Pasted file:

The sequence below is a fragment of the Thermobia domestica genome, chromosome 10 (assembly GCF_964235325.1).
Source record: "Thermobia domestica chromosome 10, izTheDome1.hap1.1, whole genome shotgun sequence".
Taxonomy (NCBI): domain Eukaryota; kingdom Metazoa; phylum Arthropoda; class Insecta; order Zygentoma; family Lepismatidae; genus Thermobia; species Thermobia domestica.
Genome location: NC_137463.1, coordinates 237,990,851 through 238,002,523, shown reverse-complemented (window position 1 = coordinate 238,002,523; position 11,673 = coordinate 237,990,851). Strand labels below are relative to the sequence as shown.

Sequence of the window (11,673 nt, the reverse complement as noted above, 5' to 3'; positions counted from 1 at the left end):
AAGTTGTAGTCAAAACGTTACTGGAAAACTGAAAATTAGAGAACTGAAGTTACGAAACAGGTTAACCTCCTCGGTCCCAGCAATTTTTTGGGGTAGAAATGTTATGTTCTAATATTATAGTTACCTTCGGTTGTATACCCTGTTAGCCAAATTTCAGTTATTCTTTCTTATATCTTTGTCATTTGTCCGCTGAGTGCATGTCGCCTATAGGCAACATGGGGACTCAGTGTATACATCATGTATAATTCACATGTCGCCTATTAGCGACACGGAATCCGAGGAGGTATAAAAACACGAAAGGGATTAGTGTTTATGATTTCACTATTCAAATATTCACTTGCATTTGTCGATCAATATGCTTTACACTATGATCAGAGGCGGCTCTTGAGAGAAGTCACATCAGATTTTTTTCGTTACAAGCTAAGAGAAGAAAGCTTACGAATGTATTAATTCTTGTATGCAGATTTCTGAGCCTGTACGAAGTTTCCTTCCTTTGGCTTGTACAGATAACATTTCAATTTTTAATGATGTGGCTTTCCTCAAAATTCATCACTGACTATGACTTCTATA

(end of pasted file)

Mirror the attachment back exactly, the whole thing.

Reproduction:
The sequence below is a fragment of the Thermobia domestica genome, chromosome 10 (assembly GCF_964235325.1).
Source record: "Thermobia domestica chromosome 10, izTheDome1.hap1.1, whole genome shotgun sequence".
Taxonomy (NCBI): domain Eukaryota; kingdom Metazoa; phylum Arthropoda; class Insecta; order Zygentoma; family Lepismatidae; genus Thermobia; species Thermobia domestica.
Genome location: NC_137463.1, coordinates 237,990,851 through 238,002,523, shown reverse-complemented (window position 1 = coordinate 238,002,523; position 11,673 = coordinate 237,990,851). Strand labels below are relative to the sequence as shown.

Sequence of the window (11,673 nt, the reverse complement as noted above, 5' to 3'; positions counted from 1 at the left end):
AAGTTGTAGTCAAAACGTTACTGGAAAACTGAAAATTAGAGAACTGAAGTTACGAAACAGGTTAACCTCCTCGGTCCCAGCAATTTTTTGGGGTAGAAATGTTATGTTCTAATATTATAGTTACCTTCGGTTGTATACCCTGTTAGCCAAATTTCAGTTATTCTTTCTTATATCTTTGTCATTTGTCCGCTGAGTGCATGTCGCCTATAGGCAACATGGGGACTCAGTGTATACATCATGTATAATTCACATGTCGCCTATTAGCGACACGGAATCCGAGGAGGTATAAAAACACGAAAGGGATTAGTGTTTATGATTTCACTATTCAAATATTCACTTGCATTTGTCGATCAATATGCTTTACACTATGATCAGAGGCGGCTCTTGAGAGAAGTCACATCAGATTTTTTTCGTTACAAGCTAAGAGAAGAAAGCTTACGAATGTATTAATTCTTGTATGCAGATTTCTGAGCCTGTACGAAGTTTCCTTCCTTTGGCTTGTACAGATAACATTTCAATTTTTAATGATGTGGCTTTCCTCAAAATTCATCACTGACTATGACTTCTATA